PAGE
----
Scientists call for revamped and increased carbon pricing
A group of climate scientists has called for a complete revamp of carbon pricing mechanisms in the build-up to COP26 to ensure that they actively reflect the scale of action required to respond to the climate crisis and enable businesses to deliver deep emissions cuts.
The Climate Crisis Advisory Group (CCAG) has set out seven key recommendations for global leaders to consider during negotiations at COP26. It is hoped the recommendations will make carbon pricing more effective.
Current data from the UN suggests that, based on NDCs, the world is on track for 3C of warming. Separate data from the Intergovernmental Panel on Climate Change (IPCC) also warns that emissions must have been reduced by at least 45% by 2030 compared to 2010 levels to put the world on course to alleviate the worst impacts of the climate crisis.
As such, the CCAG is calling for a revamp of carbon pricing policies and mechanisms.
As well as raising the price of carbon, CCAG also calls for greater sectoral coverage to enable businesses from all parts of the economy to consider deep mitigation actions. Geographical consideration of carbon pricing should also be considered and pricing should also look to cover all forms of greenhouse gas emissions.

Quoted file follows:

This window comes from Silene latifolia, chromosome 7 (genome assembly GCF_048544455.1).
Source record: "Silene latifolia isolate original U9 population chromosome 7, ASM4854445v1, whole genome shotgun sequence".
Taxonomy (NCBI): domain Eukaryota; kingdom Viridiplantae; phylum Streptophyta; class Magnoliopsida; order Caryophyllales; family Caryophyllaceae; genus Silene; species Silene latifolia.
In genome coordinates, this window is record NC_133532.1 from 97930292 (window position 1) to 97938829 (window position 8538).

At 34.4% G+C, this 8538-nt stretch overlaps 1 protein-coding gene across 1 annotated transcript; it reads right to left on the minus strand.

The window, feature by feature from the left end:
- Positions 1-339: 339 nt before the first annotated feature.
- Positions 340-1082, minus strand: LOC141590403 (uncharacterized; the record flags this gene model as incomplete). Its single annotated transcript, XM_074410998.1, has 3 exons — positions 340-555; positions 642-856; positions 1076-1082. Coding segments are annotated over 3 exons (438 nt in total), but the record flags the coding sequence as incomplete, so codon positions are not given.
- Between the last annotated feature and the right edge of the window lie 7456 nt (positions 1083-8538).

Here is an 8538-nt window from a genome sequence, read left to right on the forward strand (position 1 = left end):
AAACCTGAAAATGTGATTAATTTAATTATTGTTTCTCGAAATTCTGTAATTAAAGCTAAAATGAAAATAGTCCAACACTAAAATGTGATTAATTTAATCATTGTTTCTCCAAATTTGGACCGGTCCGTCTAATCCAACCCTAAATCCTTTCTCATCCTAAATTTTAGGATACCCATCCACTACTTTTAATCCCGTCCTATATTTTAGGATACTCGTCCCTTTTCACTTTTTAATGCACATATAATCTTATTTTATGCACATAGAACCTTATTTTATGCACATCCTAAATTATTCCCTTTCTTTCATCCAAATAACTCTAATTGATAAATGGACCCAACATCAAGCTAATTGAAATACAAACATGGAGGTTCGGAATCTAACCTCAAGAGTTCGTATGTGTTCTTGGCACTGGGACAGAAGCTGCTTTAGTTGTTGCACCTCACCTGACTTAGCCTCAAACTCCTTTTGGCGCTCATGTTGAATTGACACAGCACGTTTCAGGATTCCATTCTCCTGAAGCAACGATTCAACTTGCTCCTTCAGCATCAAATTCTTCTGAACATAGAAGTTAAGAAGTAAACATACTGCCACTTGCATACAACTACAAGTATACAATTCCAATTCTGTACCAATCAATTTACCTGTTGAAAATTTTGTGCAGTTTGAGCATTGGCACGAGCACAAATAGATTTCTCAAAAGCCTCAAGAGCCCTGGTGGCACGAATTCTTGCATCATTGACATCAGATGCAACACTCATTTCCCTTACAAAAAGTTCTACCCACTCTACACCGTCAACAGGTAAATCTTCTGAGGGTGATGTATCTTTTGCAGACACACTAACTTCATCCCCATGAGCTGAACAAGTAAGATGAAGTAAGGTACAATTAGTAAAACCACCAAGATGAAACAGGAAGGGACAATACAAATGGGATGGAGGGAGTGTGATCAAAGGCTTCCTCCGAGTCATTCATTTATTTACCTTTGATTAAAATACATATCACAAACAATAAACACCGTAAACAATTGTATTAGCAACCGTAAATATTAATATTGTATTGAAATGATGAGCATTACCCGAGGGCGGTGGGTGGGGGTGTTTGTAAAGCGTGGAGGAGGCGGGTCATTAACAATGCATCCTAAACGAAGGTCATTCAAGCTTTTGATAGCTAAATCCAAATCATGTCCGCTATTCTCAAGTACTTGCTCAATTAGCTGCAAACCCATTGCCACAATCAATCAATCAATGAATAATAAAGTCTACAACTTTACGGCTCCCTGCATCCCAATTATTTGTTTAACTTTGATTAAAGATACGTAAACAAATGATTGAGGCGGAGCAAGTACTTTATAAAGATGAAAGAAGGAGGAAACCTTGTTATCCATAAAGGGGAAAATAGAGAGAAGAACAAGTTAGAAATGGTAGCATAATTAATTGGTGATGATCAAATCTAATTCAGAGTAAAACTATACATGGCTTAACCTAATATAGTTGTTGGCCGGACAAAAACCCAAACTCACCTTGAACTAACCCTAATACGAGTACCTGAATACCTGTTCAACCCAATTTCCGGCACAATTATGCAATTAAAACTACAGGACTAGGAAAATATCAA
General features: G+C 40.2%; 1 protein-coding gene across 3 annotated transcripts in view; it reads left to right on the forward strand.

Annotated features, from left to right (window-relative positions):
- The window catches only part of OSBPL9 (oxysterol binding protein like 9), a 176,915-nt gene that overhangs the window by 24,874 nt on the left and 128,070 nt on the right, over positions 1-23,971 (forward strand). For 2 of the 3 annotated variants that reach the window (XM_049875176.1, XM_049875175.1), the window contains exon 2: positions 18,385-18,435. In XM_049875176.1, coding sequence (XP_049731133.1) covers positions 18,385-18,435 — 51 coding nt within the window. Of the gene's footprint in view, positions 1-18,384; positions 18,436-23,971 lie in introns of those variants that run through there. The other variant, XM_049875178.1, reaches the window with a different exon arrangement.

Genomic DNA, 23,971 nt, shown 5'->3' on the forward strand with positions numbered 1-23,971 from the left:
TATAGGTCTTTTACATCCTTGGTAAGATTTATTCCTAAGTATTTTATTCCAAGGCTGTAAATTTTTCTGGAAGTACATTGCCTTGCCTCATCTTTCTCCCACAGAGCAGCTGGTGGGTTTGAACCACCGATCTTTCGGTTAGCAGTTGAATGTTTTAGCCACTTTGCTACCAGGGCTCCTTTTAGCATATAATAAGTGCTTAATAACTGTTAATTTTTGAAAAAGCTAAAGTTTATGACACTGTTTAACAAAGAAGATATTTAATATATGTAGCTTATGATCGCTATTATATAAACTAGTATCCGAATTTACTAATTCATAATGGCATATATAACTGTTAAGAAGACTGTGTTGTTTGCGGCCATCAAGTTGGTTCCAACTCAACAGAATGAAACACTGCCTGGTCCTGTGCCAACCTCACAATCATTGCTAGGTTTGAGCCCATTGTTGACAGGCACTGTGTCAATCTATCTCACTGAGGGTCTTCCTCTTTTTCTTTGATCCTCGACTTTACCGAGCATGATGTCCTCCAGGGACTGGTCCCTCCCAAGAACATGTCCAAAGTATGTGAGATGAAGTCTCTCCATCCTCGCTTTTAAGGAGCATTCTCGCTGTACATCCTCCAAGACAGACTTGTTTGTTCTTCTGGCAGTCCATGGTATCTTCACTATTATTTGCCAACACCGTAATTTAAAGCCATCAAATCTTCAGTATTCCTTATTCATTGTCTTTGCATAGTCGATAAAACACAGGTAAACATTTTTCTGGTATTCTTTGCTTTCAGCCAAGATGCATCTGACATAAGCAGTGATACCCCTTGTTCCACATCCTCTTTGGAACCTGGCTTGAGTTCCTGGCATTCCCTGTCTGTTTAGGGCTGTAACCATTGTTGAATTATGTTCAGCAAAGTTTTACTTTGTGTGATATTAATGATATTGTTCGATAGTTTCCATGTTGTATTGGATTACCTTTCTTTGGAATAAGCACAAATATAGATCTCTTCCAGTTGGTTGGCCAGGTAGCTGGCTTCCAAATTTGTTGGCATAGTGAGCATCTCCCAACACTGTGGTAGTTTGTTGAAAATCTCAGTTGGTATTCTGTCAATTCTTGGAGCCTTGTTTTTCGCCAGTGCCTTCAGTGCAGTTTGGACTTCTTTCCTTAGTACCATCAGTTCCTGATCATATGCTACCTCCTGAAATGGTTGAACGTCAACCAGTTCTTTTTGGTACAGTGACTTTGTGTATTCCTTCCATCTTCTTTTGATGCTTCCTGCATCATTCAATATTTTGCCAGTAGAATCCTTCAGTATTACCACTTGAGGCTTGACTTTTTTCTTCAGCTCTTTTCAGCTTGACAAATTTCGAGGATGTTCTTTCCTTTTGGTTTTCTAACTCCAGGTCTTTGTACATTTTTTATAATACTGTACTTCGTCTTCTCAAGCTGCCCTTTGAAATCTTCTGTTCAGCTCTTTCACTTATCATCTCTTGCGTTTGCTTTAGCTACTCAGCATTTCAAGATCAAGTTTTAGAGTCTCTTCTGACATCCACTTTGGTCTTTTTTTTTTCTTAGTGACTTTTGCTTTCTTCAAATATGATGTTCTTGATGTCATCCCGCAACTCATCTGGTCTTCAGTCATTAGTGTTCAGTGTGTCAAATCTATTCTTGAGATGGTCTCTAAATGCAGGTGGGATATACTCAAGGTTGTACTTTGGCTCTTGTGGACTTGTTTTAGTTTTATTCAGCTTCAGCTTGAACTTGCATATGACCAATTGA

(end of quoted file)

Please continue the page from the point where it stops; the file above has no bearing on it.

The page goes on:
Additionally, the CCAG calls for carbon price revenues to be redistributed equally to help vulnerable communities, while increased funding should also be made available from high-income countries to developing nations to help them strengthen policies.
The final call from scientists is for governments to be prepared for institutional changes in policy making to include systems thinking, learning and adaptation and knowledge-sharing across countries.
CCAG’s chair Sir David King said: “Carbon pricing schemes have had a positive and significant impact on emissions reductions so far, particularly when it comes to transitioning away from the use of coal and oil, as well as in some areas on clean energy innovation.
“A properly functioning carbon price covering a large number of countries would send clear signals across global supply chains and help address the distributional impacts of the energy transition. Without significant international fiscal policy revisions such as this, we will categorically lose our fight against climate change, where climate-related disasters become our only certainty.”
The recommendations were launched ahead of COP26, where global leaders will discuss carbon markets set out in Article 6 of the Paris Agreement.
According to the International Monetary Fund, the global average carbon price in 2020 was just $3 per tonne. Some nations, including Canada, have set out requirements for carbon pricing to rise exponentially in the coming years; some Canadian provinces have committed to CAN$170 per tonne in 2030, up from CAN$10 in 2018. But this remains the exception, rather than the norm.
Some green groups have already called for a “radical overhaul” of carbon pricing, in the aim of reaching a $147 minimum price per tonne by the early 2030s.
CCAG also proposes an alternative approach to carbon pricing – one which levies charges at the point of fossil fuel extraction, based on the amount of carbon formed in any process in which it would be used as fuel.
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